“Now, a few days ago, another woman posted a screenshot of the same man asking her questions of a sexual nature. He did not learn his lesson,” says Janaki, adding, “Clearly, there are structures of power present in the university that support men like this. The same person was also the convener of the forum for Arts students. Although he was removed from the post, questions of laxity remain in the minds of the survivors. Many blame the political body for not caring about the survivors enough. This is just one organisation. Such internalised misogyny exists in all organisations.”
Though many campuses have constituted committees to address sexual harassment, the mechanism often doesn’t serve the purpose. The panel members, who are known for their insensitive approach towards the survivors, refuse to be sensitised on gender issues and often accuse students of ‘preaching’ the faculty.
As Sowmya rightly points out, it is the panel that needs to be sensitised first, even before the students are lectured on gender sensitivity.
Sowmya says, “When I filed a case before the committee, the first response I received was to file a complaint with the police. This response, surprisingly, came from a female member. How easy do they think is it for a woman to approach the police? And if that’s the case, why do these committees exist in the first place?”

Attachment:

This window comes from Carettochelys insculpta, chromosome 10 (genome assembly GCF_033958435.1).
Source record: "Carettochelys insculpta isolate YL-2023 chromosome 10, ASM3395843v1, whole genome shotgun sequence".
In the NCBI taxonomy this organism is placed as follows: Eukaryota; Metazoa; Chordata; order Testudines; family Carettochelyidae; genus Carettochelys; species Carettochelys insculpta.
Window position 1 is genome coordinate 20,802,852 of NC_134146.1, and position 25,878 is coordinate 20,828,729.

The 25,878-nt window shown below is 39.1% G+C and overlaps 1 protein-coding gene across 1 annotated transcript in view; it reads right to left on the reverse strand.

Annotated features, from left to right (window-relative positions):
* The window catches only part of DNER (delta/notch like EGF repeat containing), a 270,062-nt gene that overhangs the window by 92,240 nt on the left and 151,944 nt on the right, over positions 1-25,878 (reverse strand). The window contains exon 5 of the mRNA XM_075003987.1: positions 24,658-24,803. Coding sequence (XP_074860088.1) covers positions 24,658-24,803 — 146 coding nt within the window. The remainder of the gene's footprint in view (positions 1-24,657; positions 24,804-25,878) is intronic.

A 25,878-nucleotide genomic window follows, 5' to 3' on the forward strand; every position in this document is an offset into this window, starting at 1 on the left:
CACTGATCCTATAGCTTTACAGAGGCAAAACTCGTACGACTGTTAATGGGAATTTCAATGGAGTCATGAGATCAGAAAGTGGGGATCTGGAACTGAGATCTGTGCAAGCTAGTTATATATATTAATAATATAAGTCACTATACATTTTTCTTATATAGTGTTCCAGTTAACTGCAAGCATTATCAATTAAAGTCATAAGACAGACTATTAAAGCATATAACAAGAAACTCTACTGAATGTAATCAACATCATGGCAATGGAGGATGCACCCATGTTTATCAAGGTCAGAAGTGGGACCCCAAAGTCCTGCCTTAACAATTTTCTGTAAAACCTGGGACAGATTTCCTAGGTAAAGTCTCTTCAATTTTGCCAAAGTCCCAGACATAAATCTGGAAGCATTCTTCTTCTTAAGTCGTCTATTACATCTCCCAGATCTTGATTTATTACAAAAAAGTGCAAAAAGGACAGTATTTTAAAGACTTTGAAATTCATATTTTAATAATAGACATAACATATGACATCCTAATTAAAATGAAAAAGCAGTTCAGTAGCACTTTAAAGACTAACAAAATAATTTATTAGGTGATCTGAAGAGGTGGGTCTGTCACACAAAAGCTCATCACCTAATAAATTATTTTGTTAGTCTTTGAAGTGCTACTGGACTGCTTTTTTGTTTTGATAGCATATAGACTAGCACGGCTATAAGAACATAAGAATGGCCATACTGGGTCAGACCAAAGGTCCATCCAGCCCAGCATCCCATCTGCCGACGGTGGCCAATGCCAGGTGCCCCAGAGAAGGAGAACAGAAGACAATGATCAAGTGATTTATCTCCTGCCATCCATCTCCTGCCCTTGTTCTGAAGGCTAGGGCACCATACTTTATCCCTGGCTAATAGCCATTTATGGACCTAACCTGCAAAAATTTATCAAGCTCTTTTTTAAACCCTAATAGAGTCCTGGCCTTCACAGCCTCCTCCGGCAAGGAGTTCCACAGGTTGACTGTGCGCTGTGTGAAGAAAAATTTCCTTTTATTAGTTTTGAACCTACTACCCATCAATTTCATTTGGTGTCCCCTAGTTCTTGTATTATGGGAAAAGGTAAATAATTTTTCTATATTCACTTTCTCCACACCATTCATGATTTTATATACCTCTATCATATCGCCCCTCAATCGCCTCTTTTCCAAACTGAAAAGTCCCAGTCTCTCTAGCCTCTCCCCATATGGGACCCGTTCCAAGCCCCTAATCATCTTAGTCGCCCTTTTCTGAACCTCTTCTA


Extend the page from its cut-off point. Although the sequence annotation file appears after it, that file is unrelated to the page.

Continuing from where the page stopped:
The primary concern among student representatives in ICCs is their tendency to work as a pro-administrative body and the huge amount of lethargy to conduct sensitisation programmes.
“Our requests to screen movies on gender sensitivity or hold awareness campaigns on similar subjects are turned down by the administration as they see it as an attempt to preach the faculty. As long as the administrative authorities are not ready to set aside their parochial approach and address issues one on one, ICCs are never going to serve its actual purpose,” Aparna says.
“The Internal Complaints’ Committee has no reach in Jadavpur University. Not many students trust them after how one of the committee members went to a student’s home and asked her what she was wearing during the night of her assault. This was the incident that had sparked the ‘HokKolorob’ or 'let there be noise' movement in Kolkatta. Students do not trust the ICC, which hardly ever talks to students. Even as the #MeToo movement in India is gaining momentum, it is sad that the only and the best way available for survivors to call out their abusers is naming and shaming them,” Janaki opines.
*Names changed for privacy